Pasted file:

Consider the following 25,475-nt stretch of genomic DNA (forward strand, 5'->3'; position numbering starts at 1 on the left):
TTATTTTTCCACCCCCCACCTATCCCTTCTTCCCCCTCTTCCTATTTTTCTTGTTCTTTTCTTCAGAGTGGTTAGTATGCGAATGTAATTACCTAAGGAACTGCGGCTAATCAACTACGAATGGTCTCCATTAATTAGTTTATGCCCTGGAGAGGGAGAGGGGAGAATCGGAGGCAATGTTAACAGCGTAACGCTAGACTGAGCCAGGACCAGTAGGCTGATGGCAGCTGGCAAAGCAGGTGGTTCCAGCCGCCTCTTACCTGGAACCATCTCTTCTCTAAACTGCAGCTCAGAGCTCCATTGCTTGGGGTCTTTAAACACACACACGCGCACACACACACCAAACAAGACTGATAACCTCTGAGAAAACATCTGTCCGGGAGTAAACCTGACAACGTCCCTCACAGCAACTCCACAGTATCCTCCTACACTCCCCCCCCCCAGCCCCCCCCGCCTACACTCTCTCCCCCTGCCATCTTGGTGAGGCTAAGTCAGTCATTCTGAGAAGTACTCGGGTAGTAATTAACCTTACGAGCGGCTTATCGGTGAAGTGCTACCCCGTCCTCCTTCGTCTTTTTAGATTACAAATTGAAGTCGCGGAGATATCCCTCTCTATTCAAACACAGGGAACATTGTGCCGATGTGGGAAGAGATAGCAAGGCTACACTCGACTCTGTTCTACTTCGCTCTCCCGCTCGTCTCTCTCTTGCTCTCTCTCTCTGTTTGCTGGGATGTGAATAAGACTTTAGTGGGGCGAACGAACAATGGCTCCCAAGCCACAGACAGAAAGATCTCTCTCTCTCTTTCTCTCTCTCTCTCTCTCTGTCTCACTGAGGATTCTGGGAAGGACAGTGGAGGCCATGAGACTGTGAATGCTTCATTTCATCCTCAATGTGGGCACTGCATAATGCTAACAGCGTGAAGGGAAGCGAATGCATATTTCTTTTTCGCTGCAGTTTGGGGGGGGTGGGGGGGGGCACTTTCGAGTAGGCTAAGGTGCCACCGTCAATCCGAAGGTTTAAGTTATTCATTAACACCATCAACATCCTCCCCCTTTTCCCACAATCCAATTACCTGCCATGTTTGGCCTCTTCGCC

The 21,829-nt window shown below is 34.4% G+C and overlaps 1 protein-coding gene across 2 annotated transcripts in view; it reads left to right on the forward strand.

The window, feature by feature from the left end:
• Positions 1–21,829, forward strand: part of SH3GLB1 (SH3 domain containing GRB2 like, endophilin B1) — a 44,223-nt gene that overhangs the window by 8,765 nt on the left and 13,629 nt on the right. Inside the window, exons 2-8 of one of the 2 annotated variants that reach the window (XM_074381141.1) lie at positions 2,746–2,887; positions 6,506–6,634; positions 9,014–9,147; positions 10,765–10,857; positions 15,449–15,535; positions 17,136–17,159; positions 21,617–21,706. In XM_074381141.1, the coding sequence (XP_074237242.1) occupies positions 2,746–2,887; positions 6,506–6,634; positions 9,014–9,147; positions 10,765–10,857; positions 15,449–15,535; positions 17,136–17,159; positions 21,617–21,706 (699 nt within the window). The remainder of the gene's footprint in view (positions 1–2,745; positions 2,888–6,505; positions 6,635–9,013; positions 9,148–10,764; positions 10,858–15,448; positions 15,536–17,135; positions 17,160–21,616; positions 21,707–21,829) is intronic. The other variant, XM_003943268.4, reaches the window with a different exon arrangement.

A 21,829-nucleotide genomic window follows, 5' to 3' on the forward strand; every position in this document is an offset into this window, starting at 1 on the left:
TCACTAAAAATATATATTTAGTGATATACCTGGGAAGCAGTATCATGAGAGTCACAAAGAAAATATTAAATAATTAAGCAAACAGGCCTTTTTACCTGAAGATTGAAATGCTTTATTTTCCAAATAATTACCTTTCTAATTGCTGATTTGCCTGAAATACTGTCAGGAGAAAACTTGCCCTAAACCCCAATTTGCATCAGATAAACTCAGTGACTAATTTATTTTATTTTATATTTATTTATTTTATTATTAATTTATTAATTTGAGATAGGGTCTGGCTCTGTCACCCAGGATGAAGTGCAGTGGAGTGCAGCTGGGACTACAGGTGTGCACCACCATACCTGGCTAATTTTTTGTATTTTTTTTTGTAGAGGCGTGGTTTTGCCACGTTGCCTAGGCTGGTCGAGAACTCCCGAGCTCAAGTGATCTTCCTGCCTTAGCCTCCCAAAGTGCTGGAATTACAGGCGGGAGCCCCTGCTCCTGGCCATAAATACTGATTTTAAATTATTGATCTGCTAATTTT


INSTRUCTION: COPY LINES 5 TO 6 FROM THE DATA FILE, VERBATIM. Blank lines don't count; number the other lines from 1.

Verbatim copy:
• Positions 1–21,829, forward strand: part of SH3GLB1 (SH3 domain containing GRB2 like, endophilin B1) — a 44,223-nt gene that overhangs the window by 8,765 nt on the left and 13,629 nt on the right. Inside the window, exons 2-8 of one of the 2 annotated variants that reach the window (XM_074381141.1) lie at positions 2,746–2,887; positions 6,506–6,634; positions 9,014–9,147; positions 10,765–10,857; positions 15,449–15,535; positions 17,136–17,159; positions 21,617–21,706. In XM_074381141.1, the coding sequence (XP_074237242.1) occupies positions 2,746–2,887; positions 6,506–6,634; positions 9,014–9,147; positions 10,765–10,857; positions 15,449–15,535; positions 17,136–17,159; positions 21,617–21,706 (699 nt within the window). The remainder of the gene's footprint in view (positions 1–2,745; positions 2,888–6,505; positions 6,635–9,013; positions 9,148–10,764; positions 10,858–15,448; positions 15,536–17,135; positions 17,160–21,616; positions 21,707–21,829) is intronic. The other variant, XM_003943268.4, reaches the window with a different exon arrangement.

A 21,829-nucleotide genomic window follows, 5' to 3' on the forward strand; every position in this document is an offset into this window, starting at 1 on the left: